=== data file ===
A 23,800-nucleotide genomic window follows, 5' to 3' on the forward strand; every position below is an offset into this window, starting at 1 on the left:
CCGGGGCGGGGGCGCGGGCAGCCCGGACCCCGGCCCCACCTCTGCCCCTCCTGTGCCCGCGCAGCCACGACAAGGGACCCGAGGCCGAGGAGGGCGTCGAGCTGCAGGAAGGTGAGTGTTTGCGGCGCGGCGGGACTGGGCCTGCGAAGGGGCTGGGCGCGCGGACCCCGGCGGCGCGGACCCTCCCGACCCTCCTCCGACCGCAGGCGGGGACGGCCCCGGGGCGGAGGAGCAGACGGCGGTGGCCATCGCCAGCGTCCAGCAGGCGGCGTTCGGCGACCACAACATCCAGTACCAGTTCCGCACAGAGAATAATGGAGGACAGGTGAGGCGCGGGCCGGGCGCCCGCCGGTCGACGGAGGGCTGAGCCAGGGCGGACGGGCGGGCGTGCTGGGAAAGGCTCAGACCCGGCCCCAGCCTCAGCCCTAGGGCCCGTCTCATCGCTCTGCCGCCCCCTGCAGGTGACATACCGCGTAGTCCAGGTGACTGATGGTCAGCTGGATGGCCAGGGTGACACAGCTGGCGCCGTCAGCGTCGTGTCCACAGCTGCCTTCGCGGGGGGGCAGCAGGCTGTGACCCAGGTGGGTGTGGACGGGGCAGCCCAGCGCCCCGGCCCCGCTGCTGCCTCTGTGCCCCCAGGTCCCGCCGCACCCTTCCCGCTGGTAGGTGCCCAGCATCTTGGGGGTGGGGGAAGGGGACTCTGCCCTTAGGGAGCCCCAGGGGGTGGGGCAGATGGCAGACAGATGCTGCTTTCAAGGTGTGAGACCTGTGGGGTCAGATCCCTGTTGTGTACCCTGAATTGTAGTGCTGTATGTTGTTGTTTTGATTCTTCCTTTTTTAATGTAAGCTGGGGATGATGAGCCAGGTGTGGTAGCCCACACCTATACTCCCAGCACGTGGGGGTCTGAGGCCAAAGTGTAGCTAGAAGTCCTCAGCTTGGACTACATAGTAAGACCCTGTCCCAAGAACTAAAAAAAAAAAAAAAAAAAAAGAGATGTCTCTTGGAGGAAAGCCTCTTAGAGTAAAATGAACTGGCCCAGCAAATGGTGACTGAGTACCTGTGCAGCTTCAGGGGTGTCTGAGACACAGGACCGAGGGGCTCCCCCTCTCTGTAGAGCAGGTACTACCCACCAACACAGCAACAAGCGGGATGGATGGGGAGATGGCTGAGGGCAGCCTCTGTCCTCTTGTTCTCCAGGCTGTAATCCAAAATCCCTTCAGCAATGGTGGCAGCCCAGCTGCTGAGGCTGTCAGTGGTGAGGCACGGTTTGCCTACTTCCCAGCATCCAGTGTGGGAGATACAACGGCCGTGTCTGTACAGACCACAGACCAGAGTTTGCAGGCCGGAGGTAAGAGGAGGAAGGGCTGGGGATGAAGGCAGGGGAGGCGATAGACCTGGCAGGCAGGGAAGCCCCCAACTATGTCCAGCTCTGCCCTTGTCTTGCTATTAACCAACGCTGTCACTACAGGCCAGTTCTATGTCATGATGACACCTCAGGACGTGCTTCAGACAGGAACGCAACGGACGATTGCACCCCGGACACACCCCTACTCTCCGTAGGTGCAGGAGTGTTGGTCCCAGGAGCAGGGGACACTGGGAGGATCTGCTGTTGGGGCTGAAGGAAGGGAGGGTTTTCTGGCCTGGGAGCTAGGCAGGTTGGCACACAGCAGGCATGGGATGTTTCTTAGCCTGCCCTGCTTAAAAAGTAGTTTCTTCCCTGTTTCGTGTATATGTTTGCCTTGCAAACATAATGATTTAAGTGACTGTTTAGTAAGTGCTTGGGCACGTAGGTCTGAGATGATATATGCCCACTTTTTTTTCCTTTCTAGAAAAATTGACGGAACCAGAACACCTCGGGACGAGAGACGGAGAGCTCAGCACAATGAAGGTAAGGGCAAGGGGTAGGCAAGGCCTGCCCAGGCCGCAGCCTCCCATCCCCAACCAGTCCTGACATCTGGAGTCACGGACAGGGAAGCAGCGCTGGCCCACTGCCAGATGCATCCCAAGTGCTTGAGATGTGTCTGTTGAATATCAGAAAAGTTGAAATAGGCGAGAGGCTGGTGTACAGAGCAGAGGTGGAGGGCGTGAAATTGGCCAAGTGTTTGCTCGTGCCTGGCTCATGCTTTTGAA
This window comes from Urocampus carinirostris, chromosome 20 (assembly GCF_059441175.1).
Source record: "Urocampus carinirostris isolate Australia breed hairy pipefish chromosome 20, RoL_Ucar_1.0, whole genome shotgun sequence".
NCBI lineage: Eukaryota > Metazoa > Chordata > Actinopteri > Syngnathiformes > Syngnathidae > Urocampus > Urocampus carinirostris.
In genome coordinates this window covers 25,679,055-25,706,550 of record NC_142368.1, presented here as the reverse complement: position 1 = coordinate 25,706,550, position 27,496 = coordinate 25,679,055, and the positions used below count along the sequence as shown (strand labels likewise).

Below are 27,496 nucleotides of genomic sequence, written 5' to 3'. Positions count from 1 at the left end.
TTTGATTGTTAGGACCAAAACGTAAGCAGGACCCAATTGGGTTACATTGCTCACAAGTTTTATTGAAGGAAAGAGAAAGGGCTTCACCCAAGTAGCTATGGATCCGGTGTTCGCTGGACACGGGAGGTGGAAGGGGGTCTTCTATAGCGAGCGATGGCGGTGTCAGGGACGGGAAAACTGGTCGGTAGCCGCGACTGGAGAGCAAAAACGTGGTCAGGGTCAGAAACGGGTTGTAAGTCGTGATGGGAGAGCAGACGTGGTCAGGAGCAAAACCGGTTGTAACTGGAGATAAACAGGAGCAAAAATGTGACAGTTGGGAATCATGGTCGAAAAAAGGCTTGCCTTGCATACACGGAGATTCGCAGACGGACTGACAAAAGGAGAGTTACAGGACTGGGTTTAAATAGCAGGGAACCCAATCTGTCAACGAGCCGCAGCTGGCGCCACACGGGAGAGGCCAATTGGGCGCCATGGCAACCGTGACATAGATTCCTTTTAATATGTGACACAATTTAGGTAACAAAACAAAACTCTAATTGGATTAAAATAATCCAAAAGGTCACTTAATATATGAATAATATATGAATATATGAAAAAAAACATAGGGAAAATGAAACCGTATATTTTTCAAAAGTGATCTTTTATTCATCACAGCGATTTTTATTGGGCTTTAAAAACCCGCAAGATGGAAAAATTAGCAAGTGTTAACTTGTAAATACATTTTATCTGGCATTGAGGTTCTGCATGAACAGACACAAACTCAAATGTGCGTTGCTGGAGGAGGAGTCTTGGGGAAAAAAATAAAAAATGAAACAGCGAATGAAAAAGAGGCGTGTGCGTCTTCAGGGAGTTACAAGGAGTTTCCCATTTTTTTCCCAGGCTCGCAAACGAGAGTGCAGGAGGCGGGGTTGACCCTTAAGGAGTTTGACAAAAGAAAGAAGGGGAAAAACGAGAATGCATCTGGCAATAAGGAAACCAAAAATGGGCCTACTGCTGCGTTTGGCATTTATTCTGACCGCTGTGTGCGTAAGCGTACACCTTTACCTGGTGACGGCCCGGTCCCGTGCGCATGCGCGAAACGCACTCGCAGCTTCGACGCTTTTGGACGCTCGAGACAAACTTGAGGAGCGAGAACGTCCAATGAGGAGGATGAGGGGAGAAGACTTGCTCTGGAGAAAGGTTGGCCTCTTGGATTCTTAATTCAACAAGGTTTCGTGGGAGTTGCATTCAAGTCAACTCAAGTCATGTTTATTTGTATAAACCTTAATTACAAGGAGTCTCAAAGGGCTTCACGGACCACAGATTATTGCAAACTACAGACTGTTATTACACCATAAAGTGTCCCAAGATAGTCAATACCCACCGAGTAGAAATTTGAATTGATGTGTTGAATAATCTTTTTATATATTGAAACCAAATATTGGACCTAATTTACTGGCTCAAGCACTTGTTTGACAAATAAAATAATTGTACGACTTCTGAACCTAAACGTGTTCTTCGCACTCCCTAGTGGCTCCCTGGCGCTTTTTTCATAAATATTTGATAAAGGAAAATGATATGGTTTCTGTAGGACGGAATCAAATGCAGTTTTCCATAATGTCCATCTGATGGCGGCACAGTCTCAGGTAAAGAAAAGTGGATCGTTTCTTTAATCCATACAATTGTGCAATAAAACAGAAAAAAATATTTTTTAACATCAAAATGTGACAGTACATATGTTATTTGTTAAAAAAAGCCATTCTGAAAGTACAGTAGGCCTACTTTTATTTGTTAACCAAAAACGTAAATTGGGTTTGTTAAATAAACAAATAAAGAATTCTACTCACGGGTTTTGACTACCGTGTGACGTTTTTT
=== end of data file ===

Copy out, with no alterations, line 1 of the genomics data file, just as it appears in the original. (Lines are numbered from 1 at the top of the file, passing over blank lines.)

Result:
A 23,800-nucleotide genomic window follows, 5' to 3' on the forward strand; every position below is an offset into this window, starting at 1 on the left: